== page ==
Further objections are presented in the section, "Where do taxes stop?" Mindus does little better here, asking such questions as whether we should also tax people of their sexual behavior. But either he doesn't make much of a case against the "war on obesity" our government seems to be mobilizing for, or if he did, it wasn't presented.

5. Restate the need for a government "solution" to the "problem," but make it seem like a minor inconvenience.

This was set up earlier, especially in the "Penny for prevention" section, but it's driven home here. As I noted before, one tool for advocacy of bigger government is to make it seem to the reader that he can get something from it. Here, it's lower taxes!

"Look, the federal budget will be released soon, and how much money will be devoted to any of this?" Lee said. "I don't know if they're putting their money where their mouth is.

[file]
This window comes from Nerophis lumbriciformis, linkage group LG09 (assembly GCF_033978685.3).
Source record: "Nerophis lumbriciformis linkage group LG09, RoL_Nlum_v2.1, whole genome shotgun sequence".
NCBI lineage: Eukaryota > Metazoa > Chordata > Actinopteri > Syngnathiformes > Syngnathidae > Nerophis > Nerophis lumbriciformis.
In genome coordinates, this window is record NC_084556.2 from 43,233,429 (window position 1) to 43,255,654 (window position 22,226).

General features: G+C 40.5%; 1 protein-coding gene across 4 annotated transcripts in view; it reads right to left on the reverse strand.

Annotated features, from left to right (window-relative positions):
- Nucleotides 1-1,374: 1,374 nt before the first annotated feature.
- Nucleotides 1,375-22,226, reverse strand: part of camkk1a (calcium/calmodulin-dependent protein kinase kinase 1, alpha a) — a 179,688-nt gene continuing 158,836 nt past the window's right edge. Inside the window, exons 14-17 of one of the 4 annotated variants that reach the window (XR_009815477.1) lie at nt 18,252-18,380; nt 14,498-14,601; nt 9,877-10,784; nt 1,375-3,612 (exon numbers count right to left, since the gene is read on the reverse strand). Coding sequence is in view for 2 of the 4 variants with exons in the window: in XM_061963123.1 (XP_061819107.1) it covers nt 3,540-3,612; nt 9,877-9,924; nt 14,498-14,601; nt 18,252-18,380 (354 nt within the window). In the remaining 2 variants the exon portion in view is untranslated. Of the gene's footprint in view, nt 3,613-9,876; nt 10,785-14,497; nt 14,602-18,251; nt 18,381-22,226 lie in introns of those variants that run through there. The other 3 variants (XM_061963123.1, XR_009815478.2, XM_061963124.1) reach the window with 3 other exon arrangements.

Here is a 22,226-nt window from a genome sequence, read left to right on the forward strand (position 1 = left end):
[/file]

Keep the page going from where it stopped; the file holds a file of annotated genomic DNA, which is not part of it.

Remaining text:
"This will be our burden for the next 100 years. We can pay a little now for health promotion, or we can pay a lot more later for health care."

Nowhere in the article does the question occur as to whether the government should be paying for medical costs in the first place. This, as I have alluded elsewhere, would be the best way it could protect our freedom. Incidentally, some would feel a greater incentive to better control their weight, and those who did not would fail to incur medical expenses on anyone else.

Obesity -- of our already bloated nanny state -- is indeed a public concern, but until our journalists quit putting out junk food like this for consumption by the body politic, our government's waistline is only going to get bigger, posing a dire threat to our liberty and our lives in the process. A "fat tax" will be just one more intrusion into our personal lives that will make us just a little more numb to the fact that we are just a little less in control of our own lives. That's real danger in this so-called "public health" debate.

-- CAV